Ondrea Lee, Social Media Manager, Cocotique

My name is Ondrea Lee and I’m the Social Media Manager at Cocotique. I’m Black. But if you want to go deep, my mother’s side of the family is Cherokee and white and Black, and my dad’s side is Black. I’m not engaged with my  [Cherokee] culture, unfortunately, because most of my family members who were Cherokee, passed away. My mom’s side of the family is spread out across the Midwest and they don’t normally stay in contact. So it kind of sucks because I would like to learn more about the culture and the history with our family.

My top five beauty products right now starts with Becca’s Ultimate Coverage Complexion Crème. It’s my favorite foundation right now. I went to Vivrant Beauty, and Desiree (the owner) matched it to me. It’s really good. I also like the Becca Aqua Luminous Perfecting concealer. I also like Wet n Wild’s liquid lipsticks right now. Their liquid lipsticks are really good. If you go in Duane Reade you’ll see it’s like a baby Sephora now. They’ve got full ranges of all the drugstore brands. That’s where I found the Wet ‘N’ Wild liquid lipsticks.  Jordana is also a really good drugstore brand too.

As far as skin care, I really like Clinique’s Acne Solution system. I use the foam wash and the toner. You really don’t have to use it every single day. I would suggest to just use it like two to three times a week. The salicylic acid is very strong, so you don’t want your skin to start peeling. I had bad acne as a teenager, and I started using that and it changed my skin. I still break out, but not as much. For my acne scars I like to use Murad’s Lightening Serum.

I love Anastasia Beverley Hills Brow Wiz. That’s the only brow pencil that I use. Period. As far as mascara, I like the Better Than Sex one by Too Faced.

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I was going to school for fashion and journalism at Montclair State University. Unfortunately, I had to stop attending for a while because the tuition had gone up, and it was just ridiculous. I couldn’t afford it. So I took a break for a little bit to go work full time, make some money and pay down my student loans and then go back. While working full time in fashion retail I decided to still do activities related to my major. I started blogging for my friend’s website called Fashionista 101. Then I decided to go to New York to try to blog for an actual magazine or online magazine. I soon began blogging for Right On magazine. I was writing about music, fashion, and beauty for a little bit, and then I started interning for Style Blazer.

They had me writing about celebrities, celebrity fashion news, and beauty. One day, my boss said to me, “I like the way you write about beauty.” And she was like, “I think you should do that.” I was like, “Okay!”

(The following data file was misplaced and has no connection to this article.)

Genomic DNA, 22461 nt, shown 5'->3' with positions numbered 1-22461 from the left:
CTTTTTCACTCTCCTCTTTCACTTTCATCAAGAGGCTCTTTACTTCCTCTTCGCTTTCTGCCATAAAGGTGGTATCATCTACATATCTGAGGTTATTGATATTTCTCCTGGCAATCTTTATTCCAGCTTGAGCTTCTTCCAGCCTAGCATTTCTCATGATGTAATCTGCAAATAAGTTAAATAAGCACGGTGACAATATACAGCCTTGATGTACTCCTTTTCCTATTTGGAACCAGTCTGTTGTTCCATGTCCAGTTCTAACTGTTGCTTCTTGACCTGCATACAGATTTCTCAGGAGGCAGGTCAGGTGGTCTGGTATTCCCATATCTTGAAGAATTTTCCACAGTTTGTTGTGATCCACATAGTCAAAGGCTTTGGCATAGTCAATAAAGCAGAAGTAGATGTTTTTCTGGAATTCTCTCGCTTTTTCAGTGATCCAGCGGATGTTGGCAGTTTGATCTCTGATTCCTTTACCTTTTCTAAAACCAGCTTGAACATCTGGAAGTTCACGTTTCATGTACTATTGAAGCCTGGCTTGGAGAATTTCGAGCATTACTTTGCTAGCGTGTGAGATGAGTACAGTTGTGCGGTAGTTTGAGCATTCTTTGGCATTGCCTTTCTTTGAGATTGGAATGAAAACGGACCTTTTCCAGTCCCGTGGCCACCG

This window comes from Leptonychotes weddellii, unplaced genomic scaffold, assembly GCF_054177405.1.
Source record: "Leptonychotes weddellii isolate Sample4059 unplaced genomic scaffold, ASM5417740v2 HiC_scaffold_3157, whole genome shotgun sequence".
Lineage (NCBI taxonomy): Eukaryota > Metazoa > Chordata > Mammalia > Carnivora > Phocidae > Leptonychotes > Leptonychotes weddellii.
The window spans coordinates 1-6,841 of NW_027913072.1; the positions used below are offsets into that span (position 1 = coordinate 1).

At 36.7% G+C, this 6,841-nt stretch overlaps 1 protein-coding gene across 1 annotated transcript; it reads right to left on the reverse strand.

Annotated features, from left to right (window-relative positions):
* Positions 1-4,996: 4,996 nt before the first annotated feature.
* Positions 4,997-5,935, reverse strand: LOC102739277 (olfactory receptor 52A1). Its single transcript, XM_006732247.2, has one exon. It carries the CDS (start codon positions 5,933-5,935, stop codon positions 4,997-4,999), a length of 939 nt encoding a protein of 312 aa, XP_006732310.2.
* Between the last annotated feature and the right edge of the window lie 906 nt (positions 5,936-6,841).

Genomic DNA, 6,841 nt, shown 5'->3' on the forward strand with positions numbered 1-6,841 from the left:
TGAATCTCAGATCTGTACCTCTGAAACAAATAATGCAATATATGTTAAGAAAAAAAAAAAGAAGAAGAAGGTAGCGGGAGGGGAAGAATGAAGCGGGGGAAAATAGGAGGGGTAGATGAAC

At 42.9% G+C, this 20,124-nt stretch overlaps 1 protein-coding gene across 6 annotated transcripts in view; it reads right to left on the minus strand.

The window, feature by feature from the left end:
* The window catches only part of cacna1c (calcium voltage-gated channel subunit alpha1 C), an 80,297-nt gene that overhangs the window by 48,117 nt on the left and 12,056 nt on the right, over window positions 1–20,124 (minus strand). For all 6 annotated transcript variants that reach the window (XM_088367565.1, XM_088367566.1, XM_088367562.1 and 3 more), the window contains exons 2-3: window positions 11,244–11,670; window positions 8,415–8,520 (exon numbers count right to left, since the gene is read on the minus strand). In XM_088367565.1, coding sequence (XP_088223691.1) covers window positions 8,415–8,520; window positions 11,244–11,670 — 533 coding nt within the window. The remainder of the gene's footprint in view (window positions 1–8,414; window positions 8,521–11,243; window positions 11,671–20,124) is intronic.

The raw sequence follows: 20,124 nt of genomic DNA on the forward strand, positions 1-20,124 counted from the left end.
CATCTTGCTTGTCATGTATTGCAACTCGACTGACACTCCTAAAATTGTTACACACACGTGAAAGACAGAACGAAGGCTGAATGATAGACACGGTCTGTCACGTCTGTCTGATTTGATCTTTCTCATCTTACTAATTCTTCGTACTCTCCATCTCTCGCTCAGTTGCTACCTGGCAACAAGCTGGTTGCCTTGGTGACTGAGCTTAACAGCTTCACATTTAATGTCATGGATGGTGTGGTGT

From there, I was writing for Kontrol magazine and even Pynk magazine, just like bouncing all around getting a feel of it all. After a while, though, I think got a little bit bored from just sitting behind the computer. So I was like, “let me try to get into beauty and maybe work for a cosmetic or makeup company.” I started reaching out to people, sending my resume, etc. Then I started interning for Gold Label Cosmetics. After about two months, I was hired as the Operations Manager. Now I’m doing the social media at Cocotique.

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I think there are still a lot of discrepancies in the beauty industry for Black and brown women, but I do think it’s getting better. But I will honestly say, and I’m going to be really critical: I think they need to do a better job. It’s 2017. You know who your clients are because you have people in charge watching the market.

Ondrea Lea

No one should be able to walk inside of a Duane Reade or CVS and feel disappointed because she can’t find her foundation shade. It’s 2017, there should be a wider range of shades available by now. Sometimes you will find a massive selection of lighter foundation and then they may have some random darker shades. I don’t think most mainstream companies have really put a sincere effort into [diversifying the makeup world]. I feel like some of the companies are still trying not to include us. And it doesn’t make sense because we spend a lot of money on makeup and other cosmetic products.

I like that some of their campaigns are changing. They’re including more black women, but I’m still not impressed because then I’ll be like, “Okay you got a black girl. Where’s the Asian girl? Where’s the Middle Eastern girl? Where the Indian girl? Where’s the Muslim girl?”

That’s why I really like seeing people like AJ Crimson having his own line and building his own brand in his own name. I feel like he can be the first real high-end Black woman beauty brand. Because I feel like we still haven’t seen that yet. IMAN is trying to do it, too.  She’s not high-end since she’s in drugstores, but her products are still amazing. But I can see AJ as the person to create the best, wide range of foundations.

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You know, I like working for smaller [beauty] companies because it allows me to have more access to things. It allows me to actually be really hands on and see how things work from the ground up. It’s a different work environment; it’s not so corporate. I used to work in corporate, and I felt like I couldn’t even laugh.

Ondrea Lea

I like it, though. It’s fun, and I like working for Black owners. That is a big deal to me, you know? Because I believe we need to own more of our own things, especially in beauty. I’ve heard people say, “Black women don’t wear makeup… they don’t care.” I’m like, “That’s bullshit.”

When you see the dollars, when it comes to beauty, we are the prototypes. We’re trendsetters. A lot of the stuff that becomes “trends” is jacked from us. The baby hair, the wave caps, the corn rolls, oh sorry, “boxer braids”, came from us.